During the I World War Hirszfeld according to his memoir was rather engaged in fighting voluntarily plague in the Balcans then researching blood purity theory. Finally one of the main topic of his memoir is about researching blood samples from various geographical areas not to support purity blood theory but to challenge its credibility.
Ludwik Hirszfeld was a very dissent person and should be treated with great respect by journalists and scientists. So a journalist writing about him and about a book about his work should in the first place get to know his own account of what he was doing as a scientist and a man. Comment by professors Jacek M. The article mixes facts with falses leaving the impression about Professor Ludwik Hirszfeld, one of the founders of modern Polish serology and immunology, being the conscious and willing source of scientific basics for Nazi [ This unjust defamation to the scientist is clearly not true and requires clarification.
Hirszfeld was born in Poland in Polish-assimilated Jewish family and he considered himself a Pole throughout life.
This is in straight opposition to Thadeusz's calling Hirszfeld "the German doctor" and including him among … "German scientists who were propagating theories about blood purity". However, his links with German science were evidently tight, starting from his work with his mentor Emil von Dungern; they discovered together the red blood cells groups. Following his interest in the distribution of the blood groups in different populations, during World War I Hirszfeld and his wife gathered blood samples of willing and consenting soldiers from the multinational Army of Orient not the POWs as stated in the Thadeusz's article!
Neither in that nor in any other of Hirszfeld's publications there was any statement linking the blood groups with qualifiers of personality; also, the term "blood purity" was never used. The author did not draw the conclusion, which of the two opinions is correct, while Hirszfeld's attitude to Hitler was extremely negative and well accentuated ['The story of one life' by L. Hirszfeld, English edition issued by the University of Rochester Press already in , available on Amazon is a must read for anybody interested in his life and discovery in order to attain an unbiased view.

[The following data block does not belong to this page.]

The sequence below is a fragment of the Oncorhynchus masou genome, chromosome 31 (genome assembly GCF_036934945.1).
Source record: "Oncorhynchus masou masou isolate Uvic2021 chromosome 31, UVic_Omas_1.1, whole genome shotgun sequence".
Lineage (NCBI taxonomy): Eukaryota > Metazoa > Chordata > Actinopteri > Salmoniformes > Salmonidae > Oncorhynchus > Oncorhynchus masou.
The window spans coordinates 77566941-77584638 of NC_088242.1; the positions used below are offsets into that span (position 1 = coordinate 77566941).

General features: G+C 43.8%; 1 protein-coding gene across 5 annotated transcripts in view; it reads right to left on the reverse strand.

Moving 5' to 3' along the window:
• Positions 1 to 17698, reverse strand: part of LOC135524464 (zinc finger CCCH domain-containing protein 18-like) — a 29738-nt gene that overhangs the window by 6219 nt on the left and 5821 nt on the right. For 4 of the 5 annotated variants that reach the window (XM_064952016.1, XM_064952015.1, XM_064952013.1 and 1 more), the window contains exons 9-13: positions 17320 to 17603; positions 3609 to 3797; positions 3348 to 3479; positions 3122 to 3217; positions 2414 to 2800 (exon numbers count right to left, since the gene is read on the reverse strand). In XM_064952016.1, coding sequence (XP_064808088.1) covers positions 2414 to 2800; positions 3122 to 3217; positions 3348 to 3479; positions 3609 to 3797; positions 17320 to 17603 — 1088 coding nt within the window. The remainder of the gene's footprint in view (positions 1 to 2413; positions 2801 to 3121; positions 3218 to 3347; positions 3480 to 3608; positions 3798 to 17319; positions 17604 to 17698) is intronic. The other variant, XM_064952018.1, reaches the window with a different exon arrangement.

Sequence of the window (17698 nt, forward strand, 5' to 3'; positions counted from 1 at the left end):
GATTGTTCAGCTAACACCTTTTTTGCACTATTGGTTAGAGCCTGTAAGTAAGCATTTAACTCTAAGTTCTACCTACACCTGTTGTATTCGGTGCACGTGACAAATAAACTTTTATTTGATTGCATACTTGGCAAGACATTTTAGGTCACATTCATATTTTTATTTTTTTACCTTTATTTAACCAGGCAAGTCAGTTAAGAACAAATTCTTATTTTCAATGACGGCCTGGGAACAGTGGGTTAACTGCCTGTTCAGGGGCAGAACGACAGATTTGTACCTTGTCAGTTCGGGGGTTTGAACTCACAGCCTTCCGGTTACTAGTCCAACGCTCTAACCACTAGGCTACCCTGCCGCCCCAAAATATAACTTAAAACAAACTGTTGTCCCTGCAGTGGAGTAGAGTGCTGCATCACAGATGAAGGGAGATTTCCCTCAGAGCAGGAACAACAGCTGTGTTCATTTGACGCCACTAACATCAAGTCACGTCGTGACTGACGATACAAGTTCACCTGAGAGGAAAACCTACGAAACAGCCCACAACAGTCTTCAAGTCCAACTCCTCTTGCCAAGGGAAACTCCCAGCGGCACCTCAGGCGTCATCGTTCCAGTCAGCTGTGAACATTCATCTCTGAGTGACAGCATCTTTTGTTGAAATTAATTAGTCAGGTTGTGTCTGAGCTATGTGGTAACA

Thadeusz does not provide any evidence for his defaming statements: "It was the Hirszfelds, who laid the foundation for this fanaticism with their blood group study"and "Hirszfeld and other blood researchers of the Nazi era considered it self-evident that various blood groups were indications of inferior or superior racial characteristics". Certainly, several German scientists paved the way for such thinking, but Hirszfeld had never expressed such point of view, nor had any intention to stimulate Nazi geneticists; this is the nonobjective, prejudiced idea.
We do not suspect that Mr.
The article by Frank Thadeusz offends the memory of Ludwik Hirszfeld by implying racist motivations to his research. The results of the Ludwik and Hanna Hirszfeld study published in The Lancet in laid the foundations — [ The results of the Ludwik and Hanna Hirszfeld study published in The Lancet in laid the foundations — according to the author — for the development of Nazi theories on "blood purity" and the superiority of the German race.
In addition the author states that "Ludwik and Hanna Hirszfeld had begun spreading dubious theories in the s, for which he presents no evidence. Today more than 30 types of bood groups are known and the discovery of each new group raises interest as to its frequency in various populations. In view of this, the fascination of Ludwik Hirszfeld is totally understandable: he was able years ago to test the frequency among different ethnicities of the only ABO blood groups known at the time in a population of several thousand soldiers from different parts of the world who were located in the Balkans during the war.
In this landmark study that in fact opened the field of human population genetics he established that the frequency of the groups A, B, AB and O varies among different populations. However neither in the Lancet publication nor later did Hirszfeld ever state that one blood group was "better" than the other, nor did he ever use the expression "blood purity".
On the contrary, many documents, including his autobiography The Story of One Life written during the German occupation, do attest of his deeply negative opinion and courageous attitude towards racism and nazism. The author of Der Spiegel article did not mention that the reason for the Hirszfelds' decision to stay in the Balkans was to fight the epidemics, which in fact they did with much success saving thousands of lives in difficult wartime circumstances. According to the author of Der Spiegel article, one of the proofs of the "guilt" of Hirszfeld was his use of the word "race" when speaking of people.